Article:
Tuesday, January 19, 2010
A Brief Meditation on Memorials
When visiting Edinburgh Castle, I was most struck by the memorial to the Scottish soldiers who perished in World War I. It's a big, chapel-like structure within the castle grounds, and inside, battle flags of Scottish regiments and big books with names of those who died are perused by visitors, made somber by the setting itself, as the memory of that particular war is long-gone.
This week, I spent an afternoon with three former railroaders, reviewing plans for an exhibit about the Lehigh Valley Railroad at the Sayre Historical Society. My concern with a topic like railroads is that I've misunderstood or misrepresented a technical detail--that I really don't know what a car-knocker does, or how railroad switches work, or whatever. But, as I finished showing them the plans for the exhibit, one looked up and said, "There's one thing you're missing." That one thing: a memorial to those Sayre men who lost their lives working for the railroad--in the shops or on the track. That suggestion led to a discussion of a few of those men, now long-gone--of not only the accidents when they were killed, but their personalities and foibles--they all became real to me. And those men, killed doing their jobs, will be recognized in the exhibit.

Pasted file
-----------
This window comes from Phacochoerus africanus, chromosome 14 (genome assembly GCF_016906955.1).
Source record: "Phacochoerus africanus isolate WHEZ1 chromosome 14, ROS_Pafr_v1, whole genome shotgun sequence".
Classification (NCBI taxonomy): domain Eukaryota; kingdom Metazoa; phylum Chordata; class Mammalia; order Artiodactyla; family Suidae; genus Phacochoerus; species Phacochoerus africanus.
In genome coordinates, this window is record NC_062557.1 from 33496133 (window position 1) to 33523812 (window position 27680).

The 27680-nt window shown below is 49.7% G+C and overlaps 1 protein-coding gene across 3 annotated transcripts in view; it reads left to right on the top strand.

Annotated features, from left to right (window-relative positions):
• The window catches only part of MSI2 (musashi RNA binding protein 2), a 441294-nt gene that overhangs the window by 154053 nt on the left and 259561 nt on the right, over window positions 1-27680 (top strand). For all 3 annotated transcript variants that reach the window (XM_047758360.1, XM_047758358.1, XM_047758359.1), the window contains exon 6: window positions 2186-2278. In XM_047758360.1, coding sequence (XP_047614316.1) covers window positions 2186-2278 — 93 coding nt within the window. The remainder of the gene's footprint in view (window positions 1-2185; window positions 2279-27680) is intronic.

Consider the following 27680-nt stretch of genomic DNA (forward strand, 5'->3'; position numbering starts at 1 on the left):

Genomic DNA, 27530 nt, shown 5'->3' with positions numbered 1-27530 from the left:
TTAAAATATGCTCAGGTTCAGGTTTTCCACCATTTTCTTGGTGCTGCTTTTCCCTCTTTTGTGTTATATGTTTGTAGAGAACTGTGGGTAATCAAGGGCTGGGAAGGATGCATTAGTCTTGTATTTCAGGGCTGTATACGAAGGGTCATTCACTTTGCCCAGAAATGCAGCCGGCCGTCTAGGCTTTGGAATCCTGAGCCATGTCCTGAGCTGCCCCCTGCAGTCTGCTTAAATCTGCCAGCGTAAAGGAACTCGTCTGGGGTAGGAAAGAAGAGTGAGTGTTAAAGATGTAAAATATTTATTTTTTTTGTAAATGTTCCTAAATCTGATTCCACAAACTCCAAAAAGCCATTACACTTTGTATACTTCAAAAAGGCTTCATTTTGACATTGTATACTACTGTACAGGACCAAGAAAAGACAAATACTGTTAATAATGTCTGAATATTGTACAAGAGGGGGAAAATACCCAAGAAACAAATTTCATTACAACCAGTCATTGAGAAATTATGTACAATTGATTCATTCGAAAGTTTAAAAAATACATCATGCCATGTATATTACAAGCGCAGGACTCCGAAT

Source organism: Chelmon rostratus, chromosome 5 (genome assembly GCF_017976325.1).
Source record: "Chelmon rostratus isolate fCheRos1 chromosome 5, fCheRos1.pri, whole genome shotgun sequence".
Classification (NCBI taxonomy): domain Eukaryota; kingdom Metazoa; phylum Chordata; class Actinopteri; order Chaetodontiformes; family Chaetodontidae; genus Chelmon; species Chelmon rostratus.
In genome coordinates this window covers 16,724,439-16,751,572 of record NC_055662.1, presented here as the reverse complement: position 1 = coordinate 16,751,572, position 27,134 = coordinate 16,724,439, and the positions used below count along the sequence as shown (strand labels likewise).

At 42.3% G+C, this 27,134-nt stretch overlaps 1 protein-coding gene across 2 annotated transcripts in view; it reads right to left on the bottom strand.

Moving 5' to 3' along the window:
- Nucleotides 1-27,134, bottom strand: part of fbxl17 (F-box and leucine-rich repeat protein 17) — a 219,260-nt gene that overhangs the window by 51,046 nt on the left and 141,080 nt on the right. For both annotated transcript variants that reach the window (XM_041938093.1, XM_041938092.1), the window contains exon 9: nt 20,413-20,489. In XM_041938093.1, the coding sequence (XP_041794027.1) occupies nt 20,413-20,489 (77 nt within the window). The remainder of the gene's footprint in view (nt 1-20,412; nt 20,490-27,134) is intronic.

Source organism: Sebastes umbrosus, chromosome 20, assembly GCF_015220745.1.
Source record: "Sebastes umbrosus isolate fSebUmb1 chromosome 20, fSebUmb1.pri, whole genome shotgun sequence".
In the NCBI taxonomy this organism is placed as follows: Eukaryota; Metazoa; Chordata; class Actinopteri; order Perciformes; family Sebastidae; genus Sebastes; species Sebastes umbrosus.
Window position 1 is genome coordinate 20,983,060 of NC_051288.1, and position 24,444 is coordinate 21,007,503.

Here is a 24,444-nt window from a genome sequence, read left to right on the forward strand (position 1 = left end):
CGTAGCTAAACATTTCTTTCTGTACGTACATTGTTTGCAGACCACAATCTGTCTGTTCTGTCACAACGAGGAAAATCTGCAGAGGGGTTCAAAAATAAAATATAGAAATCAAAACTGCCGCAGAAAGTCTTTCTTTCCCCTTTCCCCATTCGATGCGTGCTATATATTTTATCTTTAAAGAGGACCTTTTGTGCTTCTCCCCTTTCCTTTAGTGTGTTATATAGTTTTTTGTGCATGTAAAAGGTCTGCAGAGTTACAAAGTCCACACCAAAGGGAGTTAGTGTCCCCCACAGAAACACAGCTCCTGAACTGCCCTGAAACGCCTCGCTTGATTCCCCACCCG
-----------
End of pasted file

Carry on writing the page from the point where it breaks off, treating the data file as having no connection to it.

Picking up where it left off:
Late this afternoon, as the fog rolled in at dusk, I drove home through the village next to mine, and wondered what was happening. The main street was filled with cars, state troopers were out--and I suddenly remembered that today was the funeral of a young Marine killed this month in Afghanistan. Yellow ribbons lined the streets in his memory and Boy Scouts distributed flyers inviting everyone to his funeral. In a small community like Franklin, I'm guessing almost everyone knew him or his family.
This all made me think about other memorials I'd seen in museums. I can only think of a few--and the one that stands out was one to Resistance fighters at a Resistance museum in Friesland, the Netherlands--and the reason again was the personal connection. I visited that museum with a friend who recognized the family names of many of those honored--and she noted each one as she looked at the individual photos.
Are memorials the work of a museum? What do we hope that memorials accomplish? How can we create memorials in museums that stand the test of time--that continue to have deep meaning that transcends the generations?